Chinese Journal of Lasers, Vol. 48, Issue 1, 0111001 (2021)
Improving Emission Intensity of Femtosecond Laser-Induced Breakdown Spectroscopy by Using Circular Polarization
Yu Dan1, Sun Yan1, Feng Zhishu2, Dai Yuyin3,*, Wang Qiuyun4, Chen Anmin4,*, and Jin Mingxing4,*
- 1Basic Aviation College, Air Force Aviation University, Changchun, Jilin 130022, China
- 2Aviation Operations Service College, Air Force Aviation University, Changchun, Jilin 130022, China
- 3Nuclear Medicine Department, the First Hospital of Jilin University, Changchun, Jilin 130021, China
- 4Institute of Atomic and Molecular Physics, Jilin University, Changchun, Jilin 130012, China
Objective Laser-induced breakdown spectroscopy (LIBS) is a novel atomic-emission spectroscopic technique that has been widely used for the elemental analysis of materials. Investigators in the field of LIBS research are actively working to improve the sensitivity of this technique, and many methods have been proposed to enhance its spectral intensity. With the development of chirped-pulse-amplification technology, femtosecond pulse lasers have been introduced into the study of LIBS. Compared with nanosecond lasers, femtosecond lasers have many advantages for LIBS, but it is important to improve their spectral intensity. In general, the output laser beam of a femtosecond laser system is linearly polarized. In a linearly polarized laser field, electrons undergo alternating acceleration and deceleration in each optical period of the laser pulse. However, femtosecond lasers with circular polarization can accelerate electrons continuously, so they attain higher energies. The energies of electrons after irradiation with a circularly polarized femtosecond laser beam are different from those of electrons after irradiation with a linearly polarized femtosecond laser beam. This makes the optical signal from a plasma induced by a circularly polarized femtosecond laser beam different from that induced by a linearly polarized femtosecond laser beam. It is therefore necessary to compare the plasma emission induced by a femtosecond laser under both linear and circular polarizations.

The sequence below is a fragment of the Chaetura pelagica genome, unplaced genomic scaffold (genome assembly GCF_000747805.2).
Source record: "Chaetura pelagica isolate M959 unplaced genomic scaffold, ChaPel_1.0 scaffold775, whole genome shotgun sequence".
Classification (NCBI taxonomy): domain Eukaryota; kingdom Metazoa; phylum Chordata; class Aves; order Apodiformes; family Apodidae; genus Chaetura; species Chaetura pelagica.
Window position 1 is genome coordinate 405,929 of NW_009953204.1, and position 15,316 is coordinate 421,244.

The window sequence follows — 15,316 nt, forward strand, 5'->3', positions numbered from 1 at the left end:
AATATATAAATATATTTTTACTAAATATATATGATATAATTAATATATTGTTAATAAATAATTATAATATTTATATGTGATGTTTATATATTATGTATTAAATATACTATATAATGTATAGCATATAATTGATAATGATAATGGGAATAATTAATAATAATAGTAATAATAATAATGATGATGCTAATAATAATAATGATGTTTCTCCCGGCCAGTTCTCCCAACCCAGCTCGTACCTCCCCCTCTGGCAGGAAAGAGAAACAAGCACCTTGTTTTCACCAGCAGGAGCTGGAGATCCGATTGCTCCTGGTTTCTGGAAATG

Methods We focused a femtosecond laser beam onto the surface of a brass sample to produce plasmas, and we analyzed the resulting plasma spectra. To compare the effects of linear and circular polarizations on the spectral-emission intensity, we adjusted the polarization of the femtosecond laser beam from linear polarization to circular polarization by using a quarter-wave plate. The sample was placed on a three-dimensional translation table to avoid over-ablation. We collected the light emission from the laser-induced plasma and focused the collected light into an optical fiber, which transmitted it to a spectrometer. The light dispersed by the spectrometer was detected with an intensified charge-coupled device (ICCD). The ICCD was synchronized using an electrical signal from the synchronization-and-delay generator of the femtosecond laser system. Each spectral datum was an average of 50 laser shots. The whole experiment was carried out in air.